George Melvin "Jud" Heathcote (born May 27, 1927) is a former college basketball coach. He was a head coach for 24 seasons at the collegiate level: five at Montana (1971–76) and 19 at Michigan State (1976–95). Heathcote is perhaps best known for having coached Magic Johnson during his two years at Michigan State University, including the 1979 National Championship Team.
Heathcote was born in Harvey, North Dakota, to Marion Grant Heathcote and Fawn (Walsh) Heathcote. Two years after his father died in a diphtheria epidemic of 1930, he was sent to live with his maternal grandparents in Manchester, Washington, where he lived the entire time he grew up.
The stint at Montana was the first for Jud as head coach of a college varsity program. Previously, he had coached at West Valley High School in Spokane for 14 seasons, and at Washington State for seven years, five seasons as freshman coach and two seasons as frosh-varsity coach.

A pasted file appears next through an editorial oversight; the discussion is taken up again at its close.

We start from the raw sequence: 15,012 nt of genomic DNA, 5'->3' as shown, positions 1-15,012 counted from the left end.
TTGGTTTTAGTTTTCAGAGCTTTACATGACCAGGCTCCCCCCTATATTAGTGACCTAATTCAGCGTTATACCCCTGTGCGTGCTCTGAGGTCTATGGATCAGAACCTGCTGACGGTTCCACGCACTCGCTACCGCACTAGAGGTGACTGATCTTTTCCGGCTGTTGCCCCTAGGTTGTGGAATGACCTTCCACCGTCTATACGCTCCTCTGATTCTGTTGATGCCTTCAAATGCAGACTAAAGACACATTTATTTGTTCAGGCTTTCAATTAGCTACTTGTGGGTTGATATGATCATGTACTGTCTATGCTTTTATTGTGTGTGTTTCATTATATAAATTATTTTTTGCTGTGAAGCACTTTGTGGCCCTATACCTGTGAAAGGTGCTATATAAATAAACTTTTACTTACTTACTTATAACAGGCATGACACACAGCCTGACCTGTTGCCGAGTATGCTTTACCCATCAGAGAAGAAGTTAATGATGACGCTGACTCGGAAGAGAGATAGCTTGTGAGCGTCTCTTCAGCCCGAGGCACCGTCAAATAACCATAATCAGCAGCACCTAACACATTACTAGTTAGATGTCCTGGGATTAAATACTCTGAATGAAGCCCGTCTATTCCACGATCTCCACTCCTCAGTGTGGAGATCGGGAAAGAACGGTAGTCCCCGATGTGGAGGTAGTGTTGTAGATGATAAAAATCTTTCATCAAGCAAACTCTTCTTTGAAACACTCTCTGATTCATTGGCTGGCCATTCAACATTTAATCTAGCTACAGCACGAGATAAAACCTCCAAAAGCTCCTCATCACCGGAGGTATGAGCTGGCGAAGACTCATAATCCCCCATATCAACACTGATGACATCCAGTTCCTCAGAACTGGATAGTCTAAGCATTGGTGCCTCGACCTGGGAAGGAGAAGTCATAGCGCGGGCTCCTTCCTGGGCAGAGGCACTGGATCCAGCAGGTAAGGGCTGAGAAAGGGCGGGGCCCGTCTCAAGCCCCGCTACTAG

In the 1974-75 season at Montana, he led them to their first Big Sky championship. The Grizzlies advanced to the NCAA regionals, losing to eventual tournament champion UCLA. Heathcote was then hired by Joseph Kearney to take on the head basketball coaching job at Michigan State in 1976 and began the most successful phase of his coaching career.
In his 19 years at Michigan State, the Spartans made nine NCAA Men's Division I Basketball Championship tournaments and three NIT appearances. As a coach, Heathcote was particularly noted for his excellent defensive strategies on the court and was second to none in blocking the opposing team from penetrating to the hoop. Heathcote retired after the 1994-95 season, having won 418 games and lost 275, for a .603 winning percentage. He was succeeded by Tom Izzo, an associate head coach under Heathcote for Heathcote's final five seasons.